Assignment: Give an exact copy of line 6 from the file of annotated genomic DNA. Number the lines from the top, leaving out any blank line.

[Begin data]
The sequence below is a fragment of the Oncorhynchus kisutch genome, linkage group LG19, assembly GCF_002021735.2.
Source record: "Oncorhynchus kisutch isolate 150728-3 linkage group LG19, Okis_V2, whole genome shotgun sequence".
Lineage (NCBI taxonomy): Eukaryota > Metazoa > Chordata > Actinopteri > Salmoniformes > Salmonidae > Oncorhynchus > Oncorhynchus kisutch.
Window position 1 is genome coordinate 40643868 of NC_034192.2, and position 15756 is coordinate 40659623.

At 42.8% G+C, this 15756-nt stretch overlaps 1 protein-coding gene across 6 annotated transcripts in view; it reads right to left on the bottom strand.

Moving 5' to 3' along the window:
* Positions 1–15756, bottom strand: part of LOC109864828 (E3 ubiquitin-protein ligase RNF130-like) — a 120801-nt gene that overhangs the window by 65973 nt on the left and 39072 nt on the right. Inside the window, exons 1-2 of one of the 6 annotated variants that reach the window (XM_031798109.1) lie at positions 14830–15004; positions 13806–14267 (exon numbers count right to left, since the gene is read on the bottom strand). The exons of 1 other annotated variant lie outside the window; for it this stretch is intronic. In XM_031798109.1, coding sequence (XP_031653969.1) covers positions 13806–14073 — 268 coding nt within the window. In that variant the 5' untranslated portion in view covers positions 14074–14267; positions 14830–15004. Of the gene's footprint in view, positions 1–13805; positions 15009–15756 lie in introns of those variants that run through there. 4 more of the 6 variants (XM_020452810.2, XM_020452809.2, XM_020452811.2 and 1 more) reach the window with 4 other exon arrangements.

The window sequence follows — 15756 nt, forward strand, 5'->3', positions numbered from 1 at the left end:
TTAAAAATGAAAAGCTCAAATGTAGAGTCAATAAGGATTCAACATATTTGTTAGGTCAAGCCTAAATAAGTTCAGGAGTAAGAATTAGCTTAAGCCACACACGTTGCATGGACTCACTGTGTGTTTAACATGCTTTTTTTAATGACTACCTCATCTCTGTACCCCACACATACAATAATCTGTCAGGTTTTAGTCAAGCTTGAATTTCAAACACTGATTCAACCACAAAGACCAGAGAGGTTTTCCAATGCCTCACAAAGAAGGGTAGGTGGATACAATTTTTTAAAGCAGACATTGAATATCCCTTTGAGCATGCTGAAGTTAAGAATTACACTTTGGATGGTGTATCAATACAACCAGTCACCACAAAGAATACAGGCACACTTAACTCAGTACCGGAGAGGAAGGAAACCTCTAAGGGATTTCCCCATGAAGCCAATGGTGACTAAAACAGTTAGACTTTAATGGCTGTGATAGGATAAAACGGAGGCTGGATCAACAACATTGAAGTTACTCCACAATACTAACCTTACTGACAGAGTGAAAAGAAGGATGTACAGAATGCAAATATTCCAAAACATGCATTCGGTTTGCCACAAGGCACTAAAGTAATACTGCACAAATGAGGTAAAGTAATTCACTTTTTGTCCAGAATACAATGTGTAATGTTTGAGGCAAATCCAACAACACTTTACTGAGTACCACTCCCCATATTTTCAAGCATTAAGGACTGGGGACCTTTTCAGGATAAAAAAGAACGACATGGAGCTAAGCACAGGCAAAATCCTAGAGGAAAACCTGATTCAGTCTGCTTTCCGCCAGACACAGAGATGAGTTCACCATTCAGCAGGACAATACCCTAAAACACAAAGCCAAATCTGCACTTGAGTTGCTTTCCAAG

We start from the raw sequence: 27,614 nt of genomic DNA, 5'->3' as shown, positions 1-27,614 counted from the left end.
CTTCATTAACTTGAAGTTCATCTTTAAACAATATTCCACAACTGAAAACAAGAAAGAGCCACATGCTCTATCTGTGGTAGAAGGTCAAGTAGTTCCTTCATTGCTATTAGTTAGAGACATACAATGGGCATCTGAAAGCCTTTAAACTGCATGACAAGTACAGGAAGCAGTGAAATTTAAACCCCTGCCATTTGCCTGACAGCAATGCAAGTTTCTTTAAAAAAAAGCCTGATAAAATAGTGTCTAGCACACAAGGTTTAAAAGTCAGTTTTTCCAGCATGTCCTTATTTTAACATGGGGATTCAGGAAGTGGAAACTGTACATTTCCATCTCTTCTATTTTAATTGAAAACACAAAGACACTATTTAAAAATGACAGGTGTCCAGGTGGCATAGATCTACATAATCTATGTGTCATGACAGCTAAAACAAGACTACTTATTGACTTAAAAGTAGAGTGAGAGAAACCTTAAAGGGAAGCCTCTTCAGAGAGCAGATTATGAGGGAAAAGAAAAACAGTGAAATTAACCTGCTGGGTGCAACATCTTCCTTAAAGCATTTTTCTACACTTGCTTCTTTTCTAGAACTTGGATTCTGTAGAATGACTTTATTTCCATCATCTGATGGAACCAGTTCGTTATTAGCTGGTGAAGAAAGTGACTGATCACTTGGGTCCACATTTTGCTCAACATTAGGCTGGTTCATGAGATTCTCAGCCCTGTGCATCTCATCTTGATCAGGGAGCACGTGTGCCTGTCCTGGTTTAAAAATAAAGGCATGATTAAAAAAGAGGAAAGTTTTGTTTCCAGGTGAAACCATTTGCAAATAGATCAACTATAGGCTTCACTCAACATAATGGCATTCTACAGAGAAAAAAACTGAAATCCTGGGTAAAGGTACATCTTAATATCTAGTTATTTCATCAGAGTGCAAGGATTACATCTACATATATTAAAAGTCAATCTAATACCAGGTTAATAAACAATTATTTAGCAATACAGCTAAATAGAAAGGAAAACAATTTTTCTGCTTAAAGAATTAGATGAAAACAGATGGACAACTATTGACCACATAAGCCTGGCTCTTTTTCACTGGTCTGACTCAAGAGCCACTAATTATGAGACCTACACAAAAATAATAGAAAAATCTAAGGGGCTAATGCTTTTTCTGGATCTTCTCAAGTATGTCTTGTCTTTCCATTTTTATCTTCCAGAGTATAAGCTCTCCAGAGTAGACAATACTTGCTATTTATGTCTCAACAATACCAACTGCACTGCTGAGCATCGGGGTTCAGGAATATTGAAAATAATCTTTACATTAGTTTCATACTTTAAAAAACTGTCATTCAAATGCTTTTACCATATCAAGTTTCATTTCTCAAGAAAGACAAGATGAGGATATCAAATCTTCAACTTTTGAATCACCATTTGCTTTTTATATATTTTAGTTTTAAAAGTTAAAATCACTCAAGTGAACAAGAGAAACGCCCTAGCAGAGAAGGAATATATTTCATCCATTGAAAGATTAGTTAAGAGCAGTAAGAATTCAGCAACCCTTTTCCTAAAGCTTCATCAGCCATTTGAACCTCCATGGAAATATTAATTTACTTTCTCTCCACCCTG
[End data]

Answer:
Moving 5' to 3' along the window: